With this in mind, the Roland Berger experts recommend a two-step approach. Step one concerns the baseline offering, which OEMs should structure in a way that enables them to compete with the products and services offered by suppliers, wholesalers and workshops. It involves five success factors along the distribution chain. OEMs should: 1) Offer a broad spectrum of spare parts in different price categories to address even price-sensitive customers; 2) Use connected assistance systems as standard to support both fleet operators and truck drivers; 3) Understand the lifecycle of a truck and the requirements of the market to enable competitive pricing; 4) Optimize spare parts logistics to trim process times in the workshop and keep downtime to a minimum; 5) Offer customer demand oriented all-in-one services 24 hours a day.

Service scenario 2030: Digitization calls for innovative business models

"This baseline offering alone does not go far enough, though, for OEMs to maintain their market leadership," said Philipp Grosse Kleimann, Partner at Roland Berger, on a cautionary note. He recommends going one step further and developing new and innovative service solutions. As the experts illustrate in their study, the rise in digitization in the automotive industry coupled with the entry of new market players with digital business models and the trend toward (partly) autonomous trucks will serve to transform the aftersales market. "The key factor distinguishing between rivals in the aftersales business will no longer be the brand name. It will be the efficiency of the products and processes they offer," said Grosse Kleimann, adding, "OEMs need to position themselves correspondingly."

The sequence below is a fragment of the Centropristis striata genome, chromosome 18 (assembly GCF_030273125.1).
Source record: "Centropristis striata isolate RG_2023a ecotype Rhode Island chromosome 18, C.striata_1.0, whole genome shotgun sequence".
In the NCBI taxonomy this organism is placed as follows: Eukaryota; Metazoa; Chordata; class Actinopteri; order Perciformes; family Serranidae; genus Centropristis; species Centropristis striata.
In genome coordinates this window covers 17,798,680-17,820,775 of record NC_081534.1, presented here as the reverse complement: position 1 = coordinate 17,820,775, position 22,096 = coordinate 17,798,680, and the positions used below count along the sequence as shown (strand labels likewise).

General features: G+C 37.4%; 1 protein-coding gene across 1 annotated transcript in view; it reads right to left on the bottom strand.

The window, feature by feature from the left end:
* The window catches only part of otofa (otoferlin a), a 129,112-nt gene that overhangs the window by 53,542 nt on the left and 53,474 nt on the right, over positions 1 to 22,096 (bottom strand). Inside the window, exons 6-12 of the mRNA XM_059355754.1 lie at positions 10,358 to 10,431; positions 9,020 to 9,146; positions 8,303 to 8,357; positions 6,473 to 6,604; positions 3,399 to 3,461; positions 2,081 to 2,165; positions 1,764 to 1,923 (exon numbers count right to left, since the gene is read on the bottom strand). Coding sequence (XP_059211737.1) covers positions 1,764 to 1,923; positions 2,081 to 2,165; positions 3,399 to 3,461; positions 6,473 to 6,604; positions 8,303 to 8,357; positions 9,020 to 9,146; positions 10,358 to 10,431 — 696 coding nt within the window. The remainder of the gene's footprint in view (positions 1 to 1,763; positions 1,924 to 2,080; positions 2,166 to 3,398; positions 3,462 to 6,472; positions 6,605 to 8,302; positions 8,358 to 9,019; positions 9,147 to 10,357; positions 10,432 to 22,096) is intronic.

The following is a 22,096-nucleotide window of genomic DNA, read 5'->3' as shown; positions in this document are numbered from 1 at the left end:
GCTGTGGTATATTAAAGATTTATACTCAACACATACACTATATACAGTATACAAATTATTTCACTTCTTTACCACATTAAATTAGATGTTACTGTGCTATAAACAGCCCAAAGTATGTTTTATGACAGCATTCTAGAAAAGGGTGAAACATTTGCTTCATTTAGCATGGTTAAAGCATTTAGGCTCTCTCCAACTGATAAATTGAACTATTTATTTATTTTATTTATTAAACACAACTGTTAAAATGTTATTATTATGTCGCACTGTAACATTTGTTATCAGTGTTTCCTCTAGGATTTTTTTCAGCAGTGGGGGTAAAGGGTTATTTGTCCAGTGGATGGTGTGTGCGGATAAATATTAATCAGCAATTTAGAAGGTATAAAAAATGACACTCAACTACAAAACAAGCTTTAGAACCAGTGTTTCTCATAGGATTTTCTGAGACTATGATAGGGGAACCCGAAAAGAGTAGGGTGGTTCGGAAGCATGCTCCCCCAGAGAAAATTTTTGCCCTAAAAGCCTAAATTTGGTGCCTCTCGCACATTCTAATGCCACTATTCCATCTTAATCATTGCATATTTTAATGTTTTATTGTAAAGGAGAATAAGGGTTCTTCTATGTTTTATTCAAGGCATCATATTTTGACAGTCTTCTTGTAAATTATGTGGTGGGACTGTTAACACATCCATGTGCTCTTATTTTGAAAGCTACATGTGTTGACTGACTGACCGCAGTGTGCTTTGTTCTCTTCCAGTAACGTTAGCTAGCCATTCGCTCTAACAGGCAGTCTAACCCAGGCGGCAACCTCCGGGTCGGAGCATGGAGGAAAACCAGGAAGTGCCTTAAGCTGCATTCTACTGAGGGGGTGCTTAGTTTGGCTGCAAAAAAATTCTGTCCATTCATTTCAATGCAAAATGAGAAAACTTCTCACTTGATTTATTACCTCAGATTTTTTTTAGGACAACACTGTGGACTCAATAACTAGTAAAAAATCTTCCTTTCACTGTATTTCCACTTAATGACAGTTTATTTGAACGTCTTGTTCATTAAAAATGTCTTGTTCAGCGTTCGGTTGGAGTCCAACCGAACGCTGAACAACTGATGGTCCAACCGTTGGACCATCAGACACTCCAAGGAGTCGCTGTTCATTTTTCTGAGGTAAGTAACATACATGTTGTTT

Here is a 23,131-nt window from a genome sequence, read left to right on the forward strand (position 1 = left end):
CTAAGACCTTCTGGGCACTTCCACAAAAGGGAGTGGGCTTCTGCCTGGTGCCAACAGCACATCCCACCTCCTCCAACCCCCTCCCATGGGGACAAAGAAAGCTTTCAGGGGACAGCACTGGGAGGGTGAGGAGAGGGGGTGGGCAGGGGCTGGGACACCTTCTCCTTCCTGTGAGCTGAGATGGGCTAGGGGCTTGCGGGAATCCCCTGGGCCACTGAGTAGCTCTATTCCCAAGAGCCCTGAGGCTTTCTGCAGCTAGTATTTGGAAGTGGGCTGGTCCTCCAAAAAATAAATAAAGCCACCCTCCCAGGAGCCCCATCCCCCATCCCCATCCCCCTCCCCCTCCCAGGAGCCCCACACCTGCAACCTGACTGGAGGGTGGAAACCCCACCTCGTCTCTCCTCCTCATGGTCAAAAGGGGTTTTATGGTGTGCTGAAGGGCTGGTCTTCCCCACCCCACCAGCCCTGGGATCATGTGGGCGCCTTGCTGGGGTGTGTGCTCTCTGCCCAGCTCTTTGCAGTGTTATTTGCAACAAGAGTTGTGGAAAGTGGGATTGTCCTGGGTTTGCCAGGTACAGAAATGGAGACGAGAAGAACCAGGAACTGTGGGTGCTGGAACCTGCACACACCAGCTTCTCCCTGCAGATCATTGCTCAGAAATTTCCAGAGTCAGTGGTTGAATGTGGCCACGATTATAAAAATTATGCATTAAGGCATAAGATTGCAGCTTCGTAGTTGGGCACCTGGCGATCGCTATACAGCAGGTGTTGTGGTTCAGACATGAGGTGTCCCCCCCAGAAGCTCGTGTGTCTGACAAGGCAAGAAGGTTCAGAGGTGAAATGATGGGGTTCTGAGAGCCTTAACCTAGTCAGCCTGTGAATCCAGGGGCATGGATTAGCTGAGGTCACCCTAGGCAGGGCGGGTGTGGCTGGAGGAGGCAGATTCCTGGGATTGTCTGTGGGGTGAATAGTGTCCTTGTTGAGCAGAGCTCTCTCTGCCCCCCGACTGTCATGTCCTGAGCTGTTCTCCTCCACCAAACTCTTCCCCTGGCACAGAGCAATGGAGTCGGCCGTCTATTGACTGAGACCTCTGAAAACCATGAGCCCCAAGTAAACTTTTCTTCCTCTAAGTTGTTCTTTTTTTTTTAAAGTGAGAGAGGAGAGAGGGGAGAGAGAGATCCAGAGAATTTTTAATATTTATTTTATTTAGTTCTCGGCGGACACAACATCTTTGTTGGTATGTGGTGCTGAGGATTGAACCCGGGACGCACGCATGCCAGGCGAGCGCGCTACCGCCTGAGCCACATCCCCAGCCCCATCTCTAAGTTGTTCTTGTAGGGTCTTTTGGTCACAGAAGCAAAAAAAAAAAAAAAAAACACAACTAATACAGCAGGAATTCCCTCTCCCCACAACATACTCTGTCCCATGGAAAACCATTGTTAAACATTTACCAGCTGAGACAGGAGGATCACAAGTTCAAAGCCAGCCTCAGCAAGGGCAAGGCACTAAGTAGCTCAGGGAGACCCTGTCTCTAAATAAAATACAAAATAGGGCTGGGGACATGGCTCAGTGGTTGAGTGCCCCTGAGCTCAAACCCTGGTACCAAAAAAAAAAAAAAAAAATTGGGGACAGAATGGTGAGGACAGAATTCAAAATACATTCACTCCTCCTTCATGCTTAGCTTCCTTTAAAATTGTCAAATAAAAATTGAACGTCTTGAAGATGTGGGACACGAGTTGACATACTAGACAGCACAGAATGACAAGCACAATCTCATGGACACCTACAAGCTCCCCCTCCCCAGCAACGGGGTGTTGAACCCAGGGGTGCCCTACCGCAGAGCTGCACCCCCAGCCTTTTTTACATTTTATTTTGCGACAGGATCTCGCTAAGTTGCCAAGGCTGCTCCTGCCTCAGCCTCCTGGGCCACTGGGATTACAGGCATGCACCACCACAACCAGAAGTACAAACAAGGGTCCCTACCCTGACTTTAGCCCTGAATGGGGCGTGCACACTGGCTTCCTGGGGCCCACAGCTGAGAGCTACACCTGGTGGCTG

Take maintenance and repair: Here, data-based technologies will enable vehicles, and even entire truck fleets, to communicate with drivers, OEMs and workshops direct. All relevant information will then be sent direct from the vehicle to the parties involved for them to initiate the scheduling, spare parts logistics and coordination. That will make it easier to deal with breakdowns, for example, or enable accident repairs to be carried out fast. And even vehicle downtime caused by regular maintenance needs can be reduced to a minimum if the driver and workshop both receive automatic notification and the necessary parts are ready and waiting at the workshop when the truck is scheduled to come in. "The growing automation of processes such as these will turn workshops into 'service factories' capable of carrying out repairs and maintenance at any time without advance notice, and they will do so at fair cost and high quality," said Grosse Kleimann.

And when it comes to optimizing vehicle use: Logistics firms and shipping companies have long sought solutions to avoid uneconomical empty loads. Truck sharing could provide an answer, enabling the shared use of trucks to plan cargo capacity on demand and in line with actual needs. Here, too, data-based technologies are applied – with corresponding consequences for the OEM business model. "It will be the truck OEMs that have the best customer and vehicle data and those that are in a position to respond fast to the changing market that eventually emerge the winners," explained Dressler.